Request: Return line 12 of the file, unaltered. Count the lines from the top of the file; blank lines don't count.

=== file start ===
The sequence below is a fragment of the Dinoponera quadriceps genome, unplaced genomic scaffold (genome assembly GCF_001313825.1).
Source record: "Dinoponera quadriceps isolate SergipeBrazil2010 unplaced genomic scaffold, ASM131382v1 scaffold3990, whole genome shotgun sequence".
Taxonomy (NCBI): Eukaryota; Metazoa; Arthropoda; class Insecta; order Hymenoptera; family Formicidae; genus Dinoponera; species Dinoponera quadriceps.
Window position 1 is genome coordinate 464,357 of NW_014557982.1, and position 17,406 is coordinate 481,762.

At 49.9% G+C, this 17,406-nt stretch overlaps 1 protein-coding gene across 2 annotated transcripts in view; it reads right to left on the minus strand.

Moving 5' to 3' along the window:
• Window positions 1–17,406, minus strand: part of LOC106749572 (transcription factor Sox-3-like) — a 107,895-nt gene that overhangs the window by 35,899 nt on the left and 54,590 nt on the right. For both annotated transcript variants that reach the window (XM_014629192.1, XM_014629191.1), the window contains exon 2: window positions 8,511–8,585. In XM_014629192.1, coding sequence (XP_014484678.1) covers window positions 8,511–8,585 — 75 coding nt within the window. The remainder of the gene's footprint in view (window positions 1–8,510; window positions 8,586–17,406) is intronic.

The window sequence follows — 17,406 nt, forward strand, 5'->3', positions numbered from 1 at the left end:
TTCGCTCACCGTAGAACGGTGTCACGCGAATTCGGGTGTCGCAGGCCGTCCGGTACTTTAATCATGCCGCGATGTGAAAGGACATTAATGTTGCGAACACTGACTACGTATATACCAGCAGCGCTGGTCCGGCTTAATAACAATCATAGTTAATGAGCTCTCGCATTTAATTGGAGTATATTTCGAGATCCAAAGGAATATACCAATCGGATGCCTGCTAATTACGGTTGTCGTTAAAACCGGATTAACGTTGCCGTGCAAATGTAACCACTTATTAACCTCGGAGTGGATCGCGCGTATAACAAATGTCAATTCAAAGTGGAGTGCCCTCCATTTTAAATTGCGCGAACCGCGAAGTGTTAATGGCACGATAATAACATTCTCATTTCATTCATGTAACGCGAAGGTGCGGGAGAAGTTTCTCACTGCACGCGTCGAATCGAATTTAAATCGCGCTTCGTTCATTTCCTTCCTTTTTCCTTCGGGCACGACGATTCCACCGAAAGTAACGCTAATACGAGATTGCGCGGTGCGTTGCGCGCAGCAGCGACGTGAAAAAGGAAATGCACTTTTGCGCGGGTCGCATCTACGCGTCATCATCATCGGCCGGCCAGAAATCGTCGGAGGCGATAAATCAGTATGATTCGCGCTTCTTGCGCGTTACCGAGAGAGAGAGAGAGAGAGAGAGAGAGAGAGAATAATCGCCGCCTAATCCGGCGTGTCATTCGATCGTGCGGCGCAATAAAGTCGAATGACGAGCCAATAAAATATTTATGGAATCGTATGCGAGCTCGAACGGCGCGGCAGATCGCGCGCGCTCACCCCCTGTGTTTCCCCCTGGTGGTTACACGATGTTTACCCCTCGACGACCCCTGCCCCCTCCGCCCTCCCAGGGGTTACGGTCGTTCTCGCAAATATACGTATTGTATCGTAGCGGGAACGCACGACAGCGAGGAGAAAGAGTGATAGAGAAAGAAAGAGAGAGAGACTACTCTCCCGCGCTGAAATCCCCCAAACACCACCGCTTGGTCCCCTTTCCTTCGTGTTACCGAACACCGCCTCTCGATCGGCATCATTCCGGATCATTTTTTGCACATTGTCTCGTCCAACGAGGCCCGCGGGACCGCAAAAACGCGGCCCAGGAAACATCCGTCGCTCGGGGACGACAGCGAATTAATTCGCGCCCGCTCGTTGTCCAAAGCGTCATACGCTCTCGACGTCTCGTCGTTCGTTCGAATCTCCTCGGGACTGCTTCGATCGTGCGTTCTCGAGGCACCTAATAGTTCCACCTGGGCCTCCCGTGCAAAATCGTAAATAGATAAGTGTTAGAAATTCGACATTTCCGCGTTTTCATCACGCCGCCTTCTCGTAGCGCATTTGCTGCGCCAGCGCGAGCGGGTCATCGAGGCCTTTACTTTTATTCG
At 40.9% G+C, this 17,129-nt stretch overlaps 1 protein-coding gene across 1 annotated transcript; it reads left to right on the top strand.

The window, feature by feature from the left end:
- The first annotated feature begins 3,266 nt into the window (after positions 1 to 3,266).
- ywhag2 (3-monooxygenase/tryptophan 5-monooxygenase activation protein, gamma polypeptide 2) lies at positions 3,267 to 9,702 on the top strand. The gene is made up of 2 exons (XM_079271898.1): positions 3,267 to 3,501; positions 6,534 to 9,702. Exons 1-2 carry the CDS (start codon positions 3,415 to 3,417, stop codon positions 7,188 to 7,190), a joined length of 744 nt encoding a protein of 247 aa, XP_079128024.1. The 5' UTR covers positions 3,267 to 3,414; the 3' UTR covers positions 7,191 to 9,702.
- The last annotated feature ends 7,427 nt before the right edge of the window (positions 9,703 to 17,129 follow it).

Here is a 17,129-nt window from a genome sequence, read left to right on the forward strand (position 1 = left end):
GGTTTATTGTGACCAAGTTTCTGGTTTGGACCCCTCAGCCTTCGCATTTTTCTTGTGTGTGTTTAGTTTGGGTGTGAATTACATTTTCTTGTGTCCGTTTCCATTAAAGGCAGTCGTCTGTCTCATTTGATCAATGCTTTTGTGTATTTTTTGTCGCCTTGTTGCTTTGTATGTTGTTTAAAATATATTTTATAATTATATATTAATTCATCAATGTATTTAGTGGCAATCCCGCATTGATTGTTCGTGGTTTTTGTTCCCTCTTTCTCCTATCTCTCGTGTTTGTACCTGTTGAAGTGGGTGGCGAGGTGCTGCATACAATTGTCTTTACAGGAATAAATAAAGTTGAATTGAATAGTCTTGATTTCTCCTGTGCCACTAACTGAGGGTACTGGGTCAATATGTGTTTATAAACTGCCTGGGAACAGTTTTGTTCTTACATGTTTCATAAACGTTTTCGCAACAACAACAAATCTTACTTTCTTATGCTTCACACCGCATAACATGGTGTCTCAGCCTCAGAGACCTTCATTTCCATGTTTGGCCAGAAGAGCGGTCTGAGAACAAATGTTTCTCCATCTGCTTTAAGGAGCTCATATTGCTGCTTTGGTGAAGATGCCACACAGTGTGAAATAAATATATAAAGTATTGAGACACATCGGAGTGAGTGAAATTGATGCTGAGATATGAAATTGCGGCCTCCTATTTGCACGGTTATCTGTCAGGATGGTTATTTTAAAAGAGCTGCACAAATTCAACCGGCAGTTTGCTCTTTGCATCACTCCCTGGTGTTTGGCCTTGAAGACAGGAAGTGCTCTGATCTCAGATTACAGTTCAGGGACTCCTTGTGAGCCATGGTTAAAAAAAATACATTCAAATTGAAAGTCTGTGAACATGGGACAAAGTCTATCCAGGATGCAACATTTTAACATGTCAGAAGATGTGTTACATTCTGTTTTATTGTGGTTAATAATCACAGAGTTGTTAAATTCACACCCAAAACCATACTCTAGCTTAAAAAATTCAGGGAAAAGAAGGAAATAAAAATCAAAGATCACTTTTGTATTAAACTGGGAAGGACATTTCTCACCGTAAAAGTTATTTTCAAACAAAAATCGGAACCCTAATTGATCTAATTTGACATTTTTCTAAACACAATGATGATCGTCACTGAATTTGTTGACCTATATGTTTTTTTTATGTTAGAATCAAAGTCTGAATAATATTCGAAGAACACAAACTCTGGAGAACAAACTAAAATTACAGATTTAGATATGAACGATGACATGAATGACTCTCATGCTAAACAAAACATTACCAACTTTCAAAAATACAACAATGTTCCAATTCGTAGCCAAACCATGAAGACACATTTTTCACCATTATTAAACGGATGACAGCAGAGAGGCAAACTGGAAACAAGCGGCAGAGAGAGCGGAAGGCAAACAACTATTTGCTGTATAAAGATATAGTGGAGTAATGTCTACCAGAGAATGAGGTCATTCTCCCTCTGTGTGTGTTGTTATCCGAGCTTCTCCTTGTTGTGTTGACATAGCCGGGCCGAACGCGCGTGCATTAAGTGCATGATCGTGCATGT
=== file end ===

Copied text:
- The first annotated feature begins 3,266 nt into the window (after positions 1 to 3,266).